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Getting prepared for 2021-2027, what does the future European budget have in store for me?

European budget

Ana Lumbreras

Dissemination and Communication in European Projects

2021-2027 corresponds to the Multiannual Financial Framework period established by the European Commission to redefine its large programmes and corresponding budgets. Each new budgetary period corresponds to adapted new programmes. The new budget also called “Next Generation EU” will be much stronger than expected, thanks, or rather “because” of the COVID crisis. The total amounts were agreed upon during the last 17-20 July European Summit between the heads of Member States. The total EU budget, originally proposed by the European Commission (EC), amounted to €1,074bn to be spent over 7 years. Now, with the Recovery Plan, it will be increased by €750bn. However, this additional budget needs to serve the recovery: it should be spent by 2023, at the latest. The EU estimates 3 years for the economic recovery from the pandemic. The Recovery Fund will be channelled mainly through existing programmes, increasing its overall budget, which is good news.

How is this huge budget expected to be spent?

Several well-known programmes will continue: e.g. the traditional Common Agricultural Policy (CAP) takes a large chunk of the budget, the European Regional and Development Fund (ERDF) is 2nd on the list in terms of budget size, then comes the Framework Programme for Research and Innovation (Horizon Europe, HE). The main difference between the CAP, ERDF and Horizon Europe, is the way money is distributed. The CAP and ERDF are largely distributed indirectly through national or regional intermediaries, while Horizon Europe (and its predecessors) is directly disbursed by the EC to the direct beneficiaries, and this is expected to continue.

Despite a lot of disagreements between the Council (which represents member States) and the European Parliament, during 2021-2027 we expect several programmes to emerge or to be continued. In the area of Innovation, we can list several of them:

1. Horizon Europe, the new Framework Programme for Research and Innovation of the Union.

The EC had proposed a budget of nearly €100bn back in 2018, the Parliament then requested that €120 bn should be allocated to the Union programme. Presently, the Council’s position is to reduce the budget to €81bn, of which €5bn would be coming from the EU Recovery Plan, to be spent until 2023 on top of the rest of HE.

Horizon Europe is split into 3 vertical pillars and 1 transversal pilar + Euratom(one of the oldest EU programmes which is progressively decreasing). The share of the future budget is as follows:

  • Excellent Science (27%), this includes programmes like MSCA Actions, the ERC or research infrastructures;
  • Global Challenges and Industrial competitiveness (55%), it includes 6 thematic clusters which are Civil Security for Society; Climate, Energy and Mobility; Health; Digital Industry and Space; Culture creative and inclusive society; Food, Bioeconomy, natural Resources, Agriculture and Environment. It also will continue supporting the Joint Research Centre of the EU.
  • Innovative Europe (14%), this is where the new European Innovation Council (EIC) and continued European Institute of Innovation (EIT) initiatives can be found as well as the new European innovation ecosystems initiative.
  • Widening participation and strengthening the European Research ERA (2%).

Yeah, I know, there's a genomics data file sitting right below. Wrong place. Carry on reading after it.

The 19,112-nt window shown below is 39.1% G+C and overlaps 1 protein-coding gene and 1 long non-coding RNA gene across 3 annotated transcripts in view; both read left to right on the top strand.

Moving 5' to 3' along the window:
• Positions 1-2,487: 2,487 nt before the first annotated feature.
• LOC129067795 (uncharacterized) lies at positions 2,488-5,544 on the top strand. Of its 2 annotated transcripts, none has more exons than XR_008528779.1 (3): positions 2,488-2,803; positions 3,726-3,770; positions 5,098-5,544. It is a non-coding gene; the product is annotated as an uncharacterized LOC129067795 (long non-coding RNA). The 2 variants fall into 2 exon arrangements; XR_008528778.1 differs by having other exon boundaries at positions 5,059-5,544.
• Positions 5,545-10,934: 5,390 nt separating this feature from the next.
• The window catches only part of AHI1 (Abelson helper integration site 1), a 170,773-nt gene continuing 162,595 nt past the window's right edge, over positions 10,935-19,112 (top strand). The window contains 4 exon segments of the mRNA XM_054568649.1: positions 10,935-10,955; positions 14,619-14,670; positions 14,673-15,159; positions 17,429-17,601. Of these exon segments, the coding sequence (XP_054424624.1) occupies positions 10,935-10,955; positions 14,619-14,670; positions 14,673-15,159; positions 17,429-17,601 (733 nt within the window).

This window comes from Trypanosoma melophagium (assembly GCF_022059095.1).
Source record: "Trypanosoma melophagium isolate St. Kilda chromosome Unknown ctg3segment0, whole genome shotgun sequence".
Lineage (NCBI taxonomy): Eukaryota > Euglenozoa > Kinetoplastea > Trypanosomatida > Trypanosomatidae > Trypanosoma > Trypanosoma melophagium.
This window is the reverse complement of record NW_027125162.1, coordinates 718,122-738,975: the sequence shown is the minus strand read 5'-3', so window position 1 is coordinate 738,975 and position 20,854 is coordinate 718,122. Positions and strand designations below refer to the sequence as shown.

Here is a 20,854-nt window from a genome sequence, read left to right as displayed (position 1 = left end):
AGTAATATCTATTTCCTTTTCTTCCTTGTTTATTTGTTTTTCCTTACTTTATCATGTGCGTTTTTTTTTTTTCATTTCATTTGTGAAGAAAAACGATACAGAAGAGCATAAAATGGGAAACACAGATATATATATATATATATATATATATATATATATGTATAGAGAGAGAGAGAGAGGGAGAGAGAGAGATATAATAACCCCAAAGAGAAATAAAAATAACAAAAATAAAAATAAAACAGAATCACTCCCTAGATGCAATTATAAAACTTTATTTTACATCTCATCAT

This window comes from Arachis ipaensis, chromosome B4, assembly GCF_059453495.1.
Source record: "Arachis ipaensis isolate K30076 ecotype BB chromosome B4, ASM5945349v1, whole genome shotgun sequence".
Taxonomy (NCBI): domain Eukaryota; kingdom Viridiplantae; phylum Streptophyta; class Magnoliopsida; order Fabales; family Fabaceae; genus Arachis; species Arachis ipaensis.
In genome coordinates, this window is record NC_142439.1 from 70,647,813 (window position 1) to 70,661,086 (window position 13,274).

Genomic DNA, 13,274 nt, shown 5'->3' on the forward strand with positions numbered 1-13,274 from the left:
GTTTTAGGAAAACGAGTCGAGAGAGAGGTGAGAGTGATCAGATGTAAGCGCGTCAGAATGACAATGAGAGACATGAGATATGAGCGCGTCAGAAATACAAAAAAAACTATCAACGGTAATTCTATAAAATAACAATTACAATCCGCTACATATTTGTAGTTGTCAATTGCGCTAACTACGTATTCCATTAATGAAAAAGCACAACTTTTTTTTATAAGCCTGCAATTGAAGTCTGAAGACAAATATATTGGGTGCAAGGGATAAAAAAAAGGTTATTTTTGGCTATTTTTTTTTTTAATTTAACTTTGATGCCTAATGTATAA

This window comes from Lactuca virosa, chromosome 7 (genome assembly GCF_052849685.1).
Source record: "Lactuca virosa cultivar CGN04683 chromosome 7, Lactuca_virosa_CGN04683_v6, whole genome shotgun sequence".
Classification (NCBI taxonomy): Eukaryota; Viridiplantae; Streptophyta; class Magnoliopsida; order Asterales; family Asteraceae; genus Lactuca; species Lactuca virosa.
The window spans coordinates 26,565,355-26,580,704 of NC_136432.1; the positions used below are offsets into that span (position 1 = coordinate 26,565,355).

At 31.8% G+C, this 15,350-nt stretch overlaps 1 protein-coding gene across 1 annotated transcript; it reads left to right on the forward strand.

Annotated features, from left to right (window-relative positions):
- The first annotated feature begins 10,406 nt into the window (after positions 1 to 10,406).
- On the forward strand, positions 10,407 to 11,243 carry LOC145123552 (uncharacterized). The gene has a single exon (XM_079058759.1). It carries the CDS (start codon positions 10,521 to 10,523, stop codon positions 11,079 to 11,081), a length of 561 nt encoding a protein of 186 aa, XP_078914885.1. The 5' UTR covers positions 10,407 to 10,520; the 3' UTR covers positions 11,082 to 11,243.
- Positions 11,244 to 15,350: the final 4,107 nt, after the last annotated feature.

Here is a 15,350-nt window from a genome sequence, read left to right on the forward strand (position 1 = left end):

• EURATOM (2.5%).

The main novelties of Horizon Europe are, firstly the EIC, an agency that wishes to compare itself to DARPA in the US. It will help detect and support the most ambitious and promising Deep-techs start-ups in Europe throughout their lifecycle to ensure that Europe sees its own unicorns emerge. It is completed with an EIC Fund located in Luxembourg, that aims to provide equity for the commercialisation phase of new technologies.

Another important novelty of Horizon Europe is the Missions, there are 5 areas defined for Missions (Ocean, Cancer, Cities, Soil and Adaptation to climate changes). Initially compared with the 50’s US Mission to land on the Moon, the missions are still being defined. Everyone is eagerly waiting to see how concretely this new concept will materialise to help tackle the big challenges they are willing to address. What we know is that at least €1bn per area from across multiple programmes, EU, national or regional, should help them achieve their challenges. Will that be enough?

Partnerships within Horizon Europe, whether public-private or public-public, will take an important role in defining priorities for research and innovation, ensure better coherence between national and EU funding, as well as channel funding to strategic areas such as Hydrogen, Batteries or Cybersecurity. We now expect 48 partnerships to be launched in 2021, out of more than 200 that existed until now; a bit of rationalisation will enable smooth navigation through the labyrinth of EU programmes.

As for previous programmes, Horizon Europe will work with calls laid out in multiannual work programmes (usually covering 2 years). Drafts are already circulating; now it’s time to enter the starting blocks. The competition will be strong, and at ZABALA we are mobilising our teams to help advise clients prepare for the future.

2. Connecting Europe Facility: helping build a true interconnected Europe

This instrument has been conceived to improve interconnections in Europe in 3 areas: Transports, Energy and Telecom. It is the financial programme that helps implement the Trans-European Networks regulations in Energy, Transport and the Digital Single Market regulation. While the EC has proposed an overall budget of €31.7bn, the Parliament proposed to increase it to €43.8bn. The latest proposal of the EC in May 2020 foresaw a split of the budget in 4 subprogrammes: Transport €12.9bn, Energy €5.2bn, Digital €1.8bn and Military mobility €1.5bn. Hence a budget total of €21.4bn.